Texas House cuts school voucher programs from education bill

The Texas House shut down Gov. Abbott's plan for school vouchers on Friday. It would have opened Education Savings Accounts, or ESAs, using tax dollars to send some students to private schools.

ESAs were part of a larger bill which addressed teacher pay raises and an increase in school funding.    

The vote to remove ESAs from House Bill 1 ended up 84 to 63. Twenty-one House Republicans, mostly all representing rural districts, joined Democrats in voting against the school voucher program.

"I support everything with one exception, the creation of ESAs or vouchers," said Republican John Raney (R-College Station.)

Raney proposed the amendment to cut Education Savings Accounts out of HB 1, which is a larger school funding bill.

It would have created a voucher program to give some students $10,500 to go to private schools.

"I believe in my heart that using taxpayer dollars to fund an entitlement program is not conservative, and it's bad public policy," said Raney.

The debate over the amendment was tense, mostly between House Republicans.


Representative Jared Patterson (R-Frisco) received boos after asking Raney about parents who wanted to use an ESA account to transfer schools because of district rules on gender identity policies.

"So if a school district has boys in the girls' locker room, which they can do, and I disagree with that, then you're telling me those parents are locked into that school district?" said Patterson.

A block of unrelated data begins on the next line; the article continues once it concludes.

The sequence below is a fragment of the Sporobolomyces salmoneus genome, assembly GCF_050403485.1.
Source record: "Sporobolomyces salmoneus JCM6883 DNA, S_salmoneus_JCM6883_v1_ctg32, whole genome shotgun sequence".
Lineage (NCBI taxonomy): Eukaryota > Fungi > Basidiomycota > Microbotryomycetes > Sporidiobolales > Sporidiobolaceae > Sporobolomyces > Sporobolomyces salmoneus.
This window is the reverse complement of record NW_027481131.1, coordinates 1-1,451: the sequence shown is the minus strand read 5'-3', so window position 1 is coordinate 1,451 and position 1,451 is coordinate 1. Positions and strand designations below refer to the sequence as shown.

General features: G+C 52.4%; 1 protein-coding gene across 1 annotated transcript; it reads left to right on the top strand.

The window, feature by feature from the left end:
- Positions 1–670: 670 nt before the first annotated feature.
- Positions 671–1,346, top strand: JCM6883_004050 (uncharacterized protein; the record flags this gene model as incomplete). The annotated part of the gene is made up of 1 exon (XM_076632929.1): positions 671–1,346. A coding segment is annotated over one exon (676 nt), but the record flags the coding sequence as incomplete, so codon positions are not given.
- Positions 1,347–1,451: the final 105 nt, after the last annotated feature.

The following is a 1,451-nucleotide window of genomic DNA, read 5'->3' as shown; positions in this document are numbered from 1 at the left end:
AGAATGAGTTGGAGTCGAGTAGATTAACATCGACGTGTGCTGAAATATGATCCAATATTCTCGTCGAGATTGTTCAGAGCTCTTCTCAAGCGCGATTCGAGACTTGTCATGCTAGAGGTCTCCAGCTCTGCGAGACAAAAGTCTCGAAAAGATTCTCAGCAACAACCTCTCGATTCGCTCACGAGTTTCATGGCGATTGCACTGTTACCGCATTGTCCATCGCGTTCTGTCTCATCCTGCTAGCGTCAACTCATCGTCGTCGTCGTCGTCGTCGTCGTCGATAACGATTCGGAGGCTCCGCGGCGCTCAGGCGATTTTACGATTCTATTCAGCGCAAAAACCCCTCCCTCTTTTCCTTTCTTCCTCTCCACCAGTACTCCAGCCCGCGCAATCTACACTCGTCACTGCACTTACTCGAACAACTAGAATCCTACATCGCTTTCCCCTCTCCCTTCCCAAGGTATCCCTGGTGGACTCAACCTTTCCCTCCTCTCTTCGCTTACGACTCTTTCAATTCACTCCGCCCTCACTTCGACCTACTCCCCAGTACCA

Those for school vouchers argue it gives parents a choice in their child's education.

"Why is that the one thing we're going to remove is the only thing that gives those parents options?" said Representative James Frank (R-Wichita Falls)

The program would also prioritize low-income students and children with disabilities.

"The rich in Texas have school choice, poor Texans do not," said Representative Brian Harrison (R-Midlothian)

But Raney said the state can't afford a voucher program because it costs too much to only help a small percentage of the state's public school students.

"We can't pay for the program," said Raney. "It is going to break the State of Texas when this thing reaches its maximum use. ESAs don't help my district. They don't help the state. ESAs certainly don't help the 5.4 million public school students."

House Bill 1 was sent back to committee without the vouchers on it.

Representatives also voted not to bring conversations about vouchers back for future discussion on the school funding bill.

Gov. Abbott has suggested he would continue to call special sessions until ESAs pass.